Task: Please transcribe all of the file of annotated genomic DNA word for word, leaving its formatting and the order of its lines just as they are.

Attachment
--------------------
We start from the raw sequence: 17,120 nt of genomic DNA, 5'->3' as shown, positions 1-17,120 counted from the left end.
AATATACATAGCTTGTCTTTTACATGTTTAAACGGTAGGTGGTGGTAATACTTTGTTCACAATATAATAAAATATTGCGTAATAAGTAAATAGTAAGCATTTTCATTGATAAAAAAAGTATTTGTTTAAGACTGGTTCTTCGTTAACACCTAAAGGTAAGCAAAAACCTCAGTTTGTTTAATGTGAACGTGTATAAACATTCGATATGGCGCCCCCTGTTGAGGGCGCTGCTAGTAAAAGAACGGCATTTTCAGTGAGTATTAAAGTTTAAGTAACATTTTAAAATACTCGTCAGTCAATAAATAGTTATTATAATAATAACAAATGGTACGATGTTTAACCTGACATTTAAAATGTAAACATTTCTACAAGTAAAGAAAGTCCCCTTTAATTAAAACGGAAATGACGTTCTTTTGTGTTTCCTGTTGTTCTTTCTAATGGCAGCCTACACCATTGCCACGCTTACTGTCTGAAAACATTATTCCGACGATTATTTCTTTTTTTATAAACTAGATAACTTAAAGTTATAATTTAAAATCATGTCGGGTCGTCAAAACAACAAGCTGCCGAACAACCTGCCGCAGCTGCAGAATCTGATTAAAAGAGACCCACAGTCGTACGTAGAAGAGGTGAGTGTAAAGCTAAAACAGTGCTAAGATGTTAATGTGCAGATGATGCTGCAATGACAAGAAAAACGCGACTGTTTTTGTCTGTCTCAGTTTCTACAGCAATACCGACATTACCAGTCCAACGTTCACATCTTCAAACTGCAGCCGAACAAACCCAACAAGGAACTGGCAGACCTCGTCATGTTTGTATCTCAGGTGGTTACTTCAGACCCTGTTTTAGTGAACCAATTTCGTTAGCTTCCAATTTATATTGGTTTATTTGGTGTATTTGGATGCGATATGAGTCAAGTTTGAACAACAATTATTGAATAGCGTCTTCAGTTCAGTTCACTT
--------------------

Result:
We start from the raw sequence: 17,120 nt of genomic DNA, 5'->3' as shown, positions 1-17,120 counted from the left end.
AATATACATAGCTTGTCTTTTACATGTTTAAACGGTAGGTGGTGGTAATACTTTGTTCACAATATAATAAAATATTGCGTAATAAGTAAATAGTAAGCATTTTCATTGATAAAAAAAGTATTTGTTTAAGACTGGTTCTTCGTTAACACCTAAAGGTAAGCAAAAACCTCAGTTTGTTTAATGTGAACGTGTATAAACATTCGATATGGCGCCCCCTGTTGAGGGCGCTGCTAGTAAAAGAACGGCATTTTCAGTGAGTATTAAAGTTTAAGTAACATTTTAAAATACTCGTCAGTCAATAAATAGTTATTATAATAATAACAAATGGTACGATGTTTAACCTGACATTTAAAATGTAAACATTTCTACAAGTAAAGAAAGTCCCCTTTAATTAAAACGGAAATGACGTTCTTTTGTGTTTCCTGTTGTTCTTTCTAATGGCAGCCTACACCATTGCCACGCTTACTGTCTGAAAACATTATTCCGACGATTATTTCTTTTTTTATAAACTAGATAACTTAAAGTTATAATTTAAAATCATGTCGGGTCGTCAAAACAACAAGCTGCCGAACAACCTGCCGCAGCTGCAGAATCTGATTAAAAGAGACCCACAGTCGTACGTAGAAGAGGTGAGTGTAAAGCTAAAACAGTGCTAAGATGTTAATGTGCAGATGATGCTGCAATGACAAGAAAAACGCGACTGTTTTTGTCTGTCTCAGTTTCTACAGCAATACCGACATTACCAGTCCAACGTTCACATCTTCAAACTGCAGCCGAACAAACCCAACAAGGAACTGGCAGACCTCGTCATGTTTGTATCTCAGGTGGTTACTTCAGACCCTGTTTTAGTGAACCAATTTCGTTAGCTTCCAATTTATATTGGTTTATTTGGTGTATTTGGATGCGATATGAGTCAAGTTTGAACAACAATTATTGAATAGCGTCTTCAGTTCAGTTCACTT